Based on Biblical Text: Psalm 118:26a KJV
Blessed be he that cometh in the name of the Lord
Palm Sunday just may be the most ignored among the main events in Jesus’ life. However, if Palm Sunday has something to say about the history of our faith, and has anything to do with the greatest act of obedience and worship in the life of our faith then it deserves our attention. If Palm Sunday has something to do with the great revival that we are praying to be a part of, has something to do with Jesus’ greater glory and is about the praise and prayer that eventually served to transform entire cities then it certainly deserves our attention.
Palm Sunday is about Jesus! It represents the beginning of a long week of changing emotions. Palm Sunday is about the most incredible highs and the most devastating lows. Because of Jesus our hope has an anchor, is grounded in truth and is rooted in righteousness. What happened on Palm Sunday was arguably the most public hour of Jesus’ life.
Palm Sunday is important as the events are recorded in all four gospels. The Christmas story is found in only two of the gospels. The donkey ride by itself is enough to show us that it was intended for, and even planned by Jesus Himself. Jesus sent two of His disciples into the village and instructed them to find the donkey and the colt, turn them loose and “bring them to me.” Jesus said if anybody asks you anything tell them the Lord needs them.
Palm Sunday was a day of great joy, and yet we find Jesus openly weeping. It was a time of great reception, of great favor, and yet Jesus ends the day with an angry outburst clearing out the Temple. “It is written, My house shall be called a house of prayer, but you have made it a den of thieves.” This recorded act of violence moved Jesus’ enemies to form an alliance against him.
Jesus knew very well that the praise was directed toward him and that the people recognized him as God’s chosen Messiah. However, the Palm Sunday celebration clearly indicated that Jesus’ followers really didn’t understand the enormous significance of the event. The Bible says “These things His disciples did not understand at the first; but when Jesus was glorified, then they remembered that these things were written of Him, and that they had done these things to Him” (John 12:16). This verse reminds us that Palm Sunday was a time when things had been done to Jesus.
We think we know Jesus when we can explain what He came to do for us. However, Palm Sunday sometimes gets lost because a closer look reminds us that it is not about us, it is about Jesus. On Palm Sunday something wonderful took place for Jesus.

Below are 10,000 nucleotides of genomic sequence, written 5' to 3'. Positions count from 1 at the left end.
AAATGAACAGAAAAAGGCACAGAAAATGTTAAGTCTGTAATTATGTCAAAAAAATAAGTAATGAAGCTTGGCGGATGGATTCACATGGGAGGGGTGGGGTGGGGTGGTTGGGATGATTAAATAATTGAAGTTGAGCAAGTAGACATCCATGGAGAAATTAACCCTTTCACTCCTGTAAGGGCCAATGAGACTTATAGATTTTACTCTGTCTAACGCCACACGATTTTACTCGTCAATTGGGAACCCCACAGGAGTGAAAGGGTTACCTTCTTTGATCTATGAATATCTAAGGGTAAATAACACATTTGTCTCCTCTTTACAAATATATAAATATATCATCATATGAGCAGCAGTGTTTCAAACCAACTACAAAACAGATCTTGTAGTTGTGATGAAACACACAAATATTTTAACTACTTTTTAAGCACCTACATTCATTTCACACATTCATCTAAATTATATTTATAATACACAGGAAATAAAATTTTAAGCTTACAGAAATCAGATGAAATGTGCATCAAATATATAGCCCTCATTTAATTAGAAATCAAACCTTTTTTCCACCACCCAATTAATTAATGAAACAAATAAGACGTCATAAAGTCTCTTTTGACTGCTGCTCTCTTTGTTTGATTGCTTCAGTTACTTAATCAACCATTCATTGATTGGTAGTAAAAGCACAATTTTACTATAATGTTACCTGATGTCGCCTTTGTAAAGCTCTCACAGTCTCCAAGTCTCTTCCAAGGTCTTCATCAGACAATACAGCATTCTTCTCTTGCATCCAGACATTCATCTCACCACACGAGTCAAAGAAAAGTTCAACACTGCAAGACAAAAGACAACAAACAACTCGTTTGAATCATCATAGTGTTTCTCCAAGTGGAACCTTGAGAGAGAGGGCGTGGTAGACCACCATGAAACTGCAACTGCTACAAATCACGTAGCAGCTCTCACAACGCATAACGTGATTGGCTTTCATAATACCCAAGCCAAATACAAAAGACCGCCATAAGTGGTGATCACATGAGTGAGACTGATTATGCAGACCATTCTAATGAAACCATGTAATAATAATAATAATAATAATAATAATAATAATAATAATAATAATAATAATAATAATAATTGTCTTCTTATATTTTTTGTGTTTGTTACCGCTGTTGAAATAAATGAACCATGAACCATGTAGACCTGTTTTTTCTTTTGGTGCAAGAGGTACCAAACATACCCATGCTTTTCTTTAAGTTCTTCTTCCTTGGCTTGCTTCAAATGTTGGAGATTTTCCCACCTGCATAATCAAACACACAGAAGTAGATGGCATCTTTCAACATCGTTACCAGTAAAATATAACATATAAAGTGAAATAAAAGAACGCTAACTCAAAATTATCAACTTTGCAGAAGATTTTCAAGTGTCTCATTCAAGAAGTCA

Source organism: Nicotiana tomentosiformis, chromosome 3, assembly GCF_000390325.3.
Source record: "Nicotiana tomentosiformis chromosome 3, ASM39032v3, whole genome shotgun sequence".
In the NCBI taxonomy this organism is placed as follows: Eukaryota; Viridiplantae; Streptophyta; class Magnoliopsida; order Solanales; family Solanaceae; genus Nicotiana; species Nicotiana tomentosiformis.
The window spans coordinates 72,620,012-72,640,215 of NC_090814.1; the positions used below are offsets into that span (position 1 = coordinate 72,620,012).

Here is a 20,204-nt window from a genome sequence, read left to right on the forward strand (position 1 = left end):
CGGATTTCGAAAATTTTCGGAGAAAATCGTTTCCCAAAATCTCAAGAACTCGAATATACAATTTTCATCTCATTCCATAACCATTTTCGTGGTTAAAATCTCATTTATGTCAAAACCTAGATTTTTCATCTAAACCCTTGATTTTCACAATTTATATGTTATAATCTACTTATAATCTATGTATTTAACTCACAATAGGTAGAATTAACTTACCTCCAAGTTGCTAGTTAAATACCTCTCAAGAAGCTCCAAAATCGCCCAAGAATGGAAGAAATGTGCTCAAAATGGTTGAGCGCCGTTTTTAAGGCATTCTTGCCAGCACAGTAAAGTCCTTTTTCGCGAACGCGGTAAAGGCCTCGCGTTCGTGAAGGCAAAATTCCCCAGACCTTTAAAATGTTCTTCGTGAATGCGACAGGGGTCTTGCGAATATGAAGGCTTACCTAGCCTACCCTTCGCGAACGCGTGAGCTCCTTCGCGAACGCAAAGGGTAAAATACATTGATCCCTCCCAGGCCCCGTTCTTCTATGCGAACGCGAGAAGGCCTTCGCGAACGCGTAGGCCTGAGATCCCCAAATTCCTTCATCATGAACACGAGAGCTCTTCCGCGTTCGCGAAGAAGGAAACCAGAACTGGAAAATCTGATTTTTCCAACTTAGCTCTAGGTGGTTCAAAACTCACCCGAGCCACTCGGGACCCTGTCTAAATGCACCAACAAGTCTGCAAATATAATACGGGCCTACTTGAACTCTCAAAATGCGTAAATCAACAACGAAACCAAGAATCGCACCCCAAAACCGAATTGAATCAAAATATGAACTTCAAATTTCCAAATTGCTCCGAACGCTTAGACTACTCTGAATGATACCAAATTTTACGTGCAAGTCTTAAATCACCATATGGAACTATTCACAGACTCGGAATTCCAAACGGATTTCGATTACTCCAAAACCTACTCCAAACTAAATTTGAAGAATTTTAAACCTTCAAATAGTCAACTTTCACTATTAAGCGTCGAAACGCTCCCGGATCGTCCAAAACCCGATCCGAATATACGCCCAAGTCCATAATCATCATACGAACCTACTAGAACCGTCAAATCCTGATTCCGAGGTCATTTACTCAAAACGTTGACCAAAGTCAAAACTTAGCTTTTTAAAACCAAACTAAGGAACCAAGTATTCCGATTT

Jesus was fulfilling prophecy. The Bible talks about the Coming King. “Rejoice greatly, O daughter of Zion! Shout, O daughter of Jerusalem! Behold, your King is coming to you; He is just and having salvation, Lowly and riding on a donkey, A colt, the foal of a donkey.” As Jesus enters Jerusalem the crowd shouted and sang from Psalm 118 Blessed is he who comes in the name of the Lord!
The truth of the matter is Jesus was doing more than fulfilling prophecy. On Palm Sunday Jesus was prophesying. He combined the truths and imagery of the prophecy in Zechariah 9, other scriptures and what had been written hundreds of years before Palm Sunday to let folk know He was this majestic king that the leaders talked about. He wanted the people to know that He was the king that the leaders would turn on and convince them to have killed.
“Blessed is the King who comes in the name of the Lord.” The crowd shouted their recognition that God had given them a messiah. This crowd was not trying to force him to be king, or elect him as king by a voice vote. Jesus had seen that kind of mob before (John 6:15) and had disappeared almost instantly. This was not a king-making crowd. This crowd recognized that Jesus came to them “in the name of the Lord.”
Palm Sunday is a day for Jesus. Jesus is looking toward the day when God would redeem us from evil. Jesus is looking forward to the day that churches, families, and entire cities would be transformed so that the promised kingdom of God on earth would be a reality.
God transforms us through a leader. Jesus is that leader. Jesus took the abuse and endured the cruelty that we might be transformed. Jesus was wounded for our transgressions and bruised for our iniquities. Jesus’ work beginning on Palm Sunday transforms us. On that Palm Sunday when Jesus triumphantly rode into Jerusalem there was no longer any doubt as to who the leader would be. The questions that day and the questions today are, will God’s people know Him and will they recognized Him? Will God’s people welcome their Messiah?
On this Palm Sunday will our hearts be open to welcome the king of glory, “That the King of glory may come in!” “Who is this King of glory?”, “The Lord strong and mighty.” “Who is this King of glory?,” The Lord mighty in battle. The Lord of hosts, He is the King of glory.”